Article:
AS he celebrated the start of 2016, Alon Bakal texted his father saying: “I love life.” The next day, his life was cruelly taken by a terrorist in a Tel Aviv bar.
The new year in Israel has started with new terror. Last Friday’s attack didn’t only prompt mourning in Tel Aviv; it also left the city in fear, as the gunman escaped alive, armed, and according to police likely to strike again.
A massive manhunt has been taking place, many parents have been keeping their children home from school, and in this “city that never stops” people have limited their daily activities and public places like restaurants and cafes are notably quiet.
Even on Tuesday this week, when police finally indicated that they believed the gunman had left the city, Tel Aviv was less packed than normal. There was a heavy police presence, with officers stationed on streets and manned police vehicles on highways.
Meanwhile, on Tuesday morning residents of Herzliya, just north of Tel Aviv, were thrown into fear when the family of an Arab Jerusalemite told police that he had stormed out of his house and said that he was going to commit an attack in Herzliya. After a manhunt that saw the city grind to a halt police found him and arrested him.
This week also saw two stabbings against soldiers in the West Bank and two attempted stabbings in Jerusalem.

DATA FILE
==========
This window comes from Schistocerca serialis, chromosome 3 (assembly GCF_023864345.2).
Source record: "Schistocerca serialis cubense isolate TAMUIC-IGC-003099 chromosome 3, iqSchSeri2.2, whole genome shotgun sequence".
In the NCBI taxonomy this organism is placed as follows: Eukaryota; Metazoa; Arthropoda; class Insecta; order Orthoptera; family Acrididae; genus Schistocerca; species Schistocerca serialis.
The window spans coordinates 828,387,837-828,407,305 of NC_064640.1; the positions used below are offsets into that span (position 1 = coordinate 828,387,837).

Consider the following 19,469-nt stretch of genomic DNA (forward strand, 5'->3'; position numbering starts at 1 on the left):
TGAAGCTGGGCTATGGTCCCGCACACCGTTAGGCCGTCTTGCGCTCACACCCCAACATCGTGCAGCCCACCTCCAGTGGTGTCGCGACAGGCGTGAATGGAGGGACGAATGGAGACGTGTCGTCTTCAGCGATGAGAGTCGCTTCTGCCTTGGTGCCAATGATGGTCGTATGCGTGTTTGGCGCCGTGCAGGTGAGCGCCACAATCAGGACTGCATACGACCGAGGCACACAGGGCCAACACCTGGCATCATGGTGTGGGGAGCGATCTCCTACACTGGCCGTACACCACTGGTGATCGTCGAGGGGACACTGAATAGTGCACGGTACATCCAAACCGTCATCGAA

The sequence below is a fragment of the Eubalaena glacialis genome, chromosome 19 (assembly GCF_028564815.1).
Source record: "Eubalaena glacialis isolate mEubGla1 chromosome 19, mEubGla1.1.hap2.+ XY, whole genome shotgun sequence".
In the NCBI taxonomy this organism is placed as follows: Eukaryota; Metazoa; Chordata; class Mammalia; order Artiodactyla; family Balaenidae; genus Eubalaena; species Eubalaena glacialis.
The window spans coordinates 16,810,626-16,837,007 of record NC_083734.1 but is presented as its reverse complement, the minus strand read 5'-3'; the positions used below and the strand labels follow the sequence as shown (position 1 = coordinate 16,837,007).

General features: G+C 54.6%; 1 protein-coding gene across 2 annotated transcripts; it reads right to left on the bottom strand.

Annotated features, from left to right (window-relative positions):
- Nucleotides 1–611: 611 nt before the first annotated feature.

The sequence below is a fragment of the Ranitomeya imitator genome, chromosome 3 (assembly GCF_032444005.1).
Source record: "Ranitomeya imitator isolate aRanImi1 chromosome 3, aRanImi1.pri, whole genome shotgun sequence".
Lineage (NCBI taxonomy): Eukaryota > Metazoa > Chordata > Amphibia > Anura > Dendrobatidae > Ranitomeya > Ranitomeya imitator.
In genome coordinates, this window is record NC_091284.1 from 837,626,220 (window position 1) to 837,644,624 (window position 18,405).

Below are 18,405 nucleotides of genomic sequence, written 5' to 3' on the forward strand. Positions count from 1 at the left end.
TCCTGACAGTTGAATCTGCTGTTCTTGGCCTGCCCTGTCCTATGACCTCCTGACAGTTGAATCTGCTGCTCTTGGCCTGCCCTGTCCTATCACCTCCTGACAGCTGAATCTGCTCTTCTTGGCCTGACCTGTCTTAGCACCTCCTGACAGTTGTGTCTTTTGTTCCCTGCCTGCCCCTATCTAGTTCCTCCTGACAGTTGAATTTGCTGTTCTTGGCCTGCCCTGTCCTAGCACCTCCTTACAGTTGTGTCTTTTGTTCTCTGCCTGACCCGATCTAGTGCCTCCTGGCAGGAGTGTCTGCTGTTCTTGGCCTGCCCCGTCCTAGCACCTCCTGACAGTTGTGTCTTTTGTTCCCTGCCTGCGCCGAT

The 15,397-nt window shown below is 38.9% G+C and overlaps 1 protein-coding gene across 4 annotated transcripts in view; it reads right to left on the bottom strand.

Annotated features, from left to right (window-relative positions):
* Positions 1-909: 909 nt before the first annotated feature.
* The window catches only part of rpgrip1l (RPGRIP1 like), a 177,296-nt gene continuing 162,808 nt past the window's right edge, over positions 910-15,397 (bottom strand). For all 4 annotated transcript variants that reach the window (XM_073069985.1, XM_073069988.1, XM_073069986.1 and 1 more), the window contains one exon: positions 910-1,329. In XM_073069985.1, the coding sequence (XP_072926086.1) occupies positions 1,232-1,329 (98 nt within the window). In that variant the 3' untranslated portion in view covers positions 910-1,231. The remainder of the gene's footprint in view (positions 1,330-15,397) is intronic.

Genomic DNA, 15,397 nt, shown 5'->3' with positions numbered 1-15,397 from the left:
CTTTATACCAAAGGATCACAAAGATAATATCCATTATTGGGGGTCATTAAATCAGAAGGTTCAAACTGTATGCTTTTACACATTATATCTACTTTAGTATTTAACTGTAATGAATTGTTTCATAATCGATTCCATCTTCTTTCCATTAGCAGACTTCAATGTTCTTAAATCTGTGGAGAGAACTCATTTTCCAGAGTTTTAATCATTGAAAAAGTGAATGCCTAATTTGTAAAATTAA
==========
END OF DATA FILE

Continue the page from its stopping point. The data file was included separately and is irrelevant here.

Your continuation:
In the past four months the terror campaign has resulted in 120 stabbings, 46 shootings, 30 car-ramming and 78 fire-bombing incidents with 282 people wounded and 28 murdered.
In response to the Tel Aviv attack, Israel’s Prime Minister Benjamin Netanyahu said that the Shin Bet security agency and the country’s top politicians will work around the clock to support the police.
“When it’s hard, we don’t get tired. We work harder and when it’s hard we don’t sleep,” Netanyahu said.
He welcomed the news that members of Israel’s Muslim community had denounced the violence, but said there is “wild radical Islamic incitement against Israel in the Arab sector”.
“There is incitement in mosques, in the educational system and in social media,” said Netanyahu.
Insisting there can not be two states of Israel, he declared: “One cannot say ‘I am an Israeli in rights and a Palestinian in obligations. Whoever wants to be Israeli should be an Israeli all the way, both in rights and in obligations, and the first and highest obligation is to obey the laws of the state.”
His comments came under fire from a number of quarters, with many claiming they merely fuelled the tensions between Jews and Arabs.
NATHAN JEFFAY & JOSHUA LEVI